The last time I visited the New Bedford Whaling Museum in early 2010, The Lagoda was being restored. It was covered with plastic, ropes and completely surrounded with scaffolding. Now it looks amazing. There were dozens of gammer school classes inside the museum today. Their faces on when they climbed on board this scaled down version of the original Lagoda was priceless.

Some history of The Lagoda:

"Step aboard the spectacular Lagoda, the New Bedford Whaling Museum's half-scale model of the whaling bark. Built inside the Bourne Building in 1915-16, with funds donated by Emily Bourne in memory of her father, whaling merchant Jonathan Bourne, Jr., the Lagoda is the largest ship model in existence.

Today, visitors can imagine life on a whaleship by climbing aboard an 89-foot, half-scale model of the Bark Lagoda, which dominates a large gallery at the New Bedford Whaling Museum, with its sails set and gear rigged. It was built in 1916.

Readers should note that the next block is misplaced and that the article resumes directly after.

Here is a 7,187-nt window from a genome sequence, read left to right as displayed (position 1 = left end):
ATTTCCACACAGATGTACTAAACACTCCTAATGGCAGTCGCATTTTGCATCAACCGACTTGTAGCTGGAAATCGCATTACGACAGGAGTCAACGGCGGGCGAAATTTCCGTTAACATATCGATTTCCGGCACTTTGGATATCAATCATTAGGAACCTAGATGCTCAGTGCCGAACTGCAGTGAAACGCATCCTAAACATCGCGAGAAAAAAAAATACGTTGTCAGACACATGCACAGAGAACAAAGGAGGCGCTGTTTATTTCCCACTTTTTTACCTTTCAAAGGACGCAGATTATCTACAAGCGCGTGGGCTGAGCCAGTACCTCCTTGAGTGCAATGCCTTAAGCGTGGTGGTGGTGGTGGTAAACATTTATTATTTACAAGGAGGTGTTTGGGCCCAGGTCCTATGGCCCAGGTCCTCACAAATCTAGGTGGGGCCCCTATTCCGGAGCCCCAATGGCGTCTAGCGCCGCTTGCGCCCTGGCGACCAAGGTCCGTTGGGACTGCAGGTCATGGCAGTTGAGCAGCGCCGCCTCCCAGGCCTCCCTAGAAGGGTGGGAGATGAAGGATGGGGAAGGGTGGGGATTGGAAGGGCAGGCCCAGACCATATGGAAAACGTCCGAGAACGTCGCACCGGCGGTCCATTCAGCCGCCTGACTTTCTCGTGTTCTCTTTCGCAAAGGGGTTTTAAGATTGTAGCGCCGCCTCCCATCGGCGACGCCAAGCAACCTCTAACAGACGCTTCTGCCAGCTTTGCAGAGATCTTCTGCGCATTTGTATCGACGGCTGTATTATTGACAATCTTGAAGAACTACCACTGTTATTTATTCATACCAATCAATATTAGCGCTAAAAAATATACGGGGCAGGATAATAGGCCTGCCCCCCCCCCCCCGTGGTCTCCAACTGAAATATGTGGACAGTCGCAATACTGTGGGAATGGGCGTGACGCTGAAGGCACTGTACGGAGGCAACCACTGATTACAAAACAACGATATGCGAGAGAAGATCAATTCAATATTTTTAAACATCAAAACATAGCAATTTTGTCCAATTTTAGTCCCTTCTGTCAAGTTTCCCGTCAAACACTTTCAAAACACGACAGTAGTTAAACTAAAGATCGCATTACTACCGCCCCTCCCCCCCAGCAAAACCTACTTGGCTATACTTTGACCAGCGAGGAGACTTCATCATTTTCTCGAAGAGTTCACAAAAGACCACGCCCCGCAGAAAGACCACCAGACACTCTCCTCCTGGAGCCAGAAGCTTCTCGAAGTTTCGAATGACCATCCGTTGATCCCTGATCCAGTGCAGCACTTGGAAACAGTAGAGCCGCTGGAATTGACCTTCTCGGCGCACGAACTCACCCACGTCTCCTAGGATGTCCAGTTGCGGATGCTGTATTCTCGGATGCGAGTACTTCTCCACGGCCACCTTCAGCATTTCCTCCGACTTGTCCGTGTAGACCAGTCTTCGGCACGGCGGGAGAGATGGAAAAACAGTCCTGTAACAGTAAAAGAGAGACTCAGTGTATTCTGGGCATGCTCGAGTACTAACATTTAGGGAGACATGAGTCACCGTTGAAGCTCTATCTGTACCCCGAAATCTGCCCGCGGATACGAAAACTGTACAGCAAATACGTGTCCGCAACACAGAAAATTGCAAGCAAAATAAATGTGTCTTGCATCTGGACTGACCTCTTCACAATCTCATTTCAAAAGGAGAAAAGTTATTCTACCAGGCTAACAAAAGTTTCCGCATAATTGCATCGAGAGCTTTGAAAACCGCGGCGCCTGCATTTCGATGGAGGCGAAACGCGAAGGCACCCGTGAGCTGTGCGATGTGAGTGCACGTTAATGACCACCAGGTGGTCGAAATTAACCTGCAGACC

When the original Lagoda was built in 1826, the owner meant to name it after Lake Ladoga in Russia. However, as the letters were applied to the transom, the "d" and the "g" were misplaced. Sailors believed that correcting the name would bring bad luck, so the vessel sailed as the Lagoda. Built of liveoak, with three masts, it had a square stern and a billethead - a decoration on the bow, in place of a figurehead. The Lagoda sailed for more than 60 years. "


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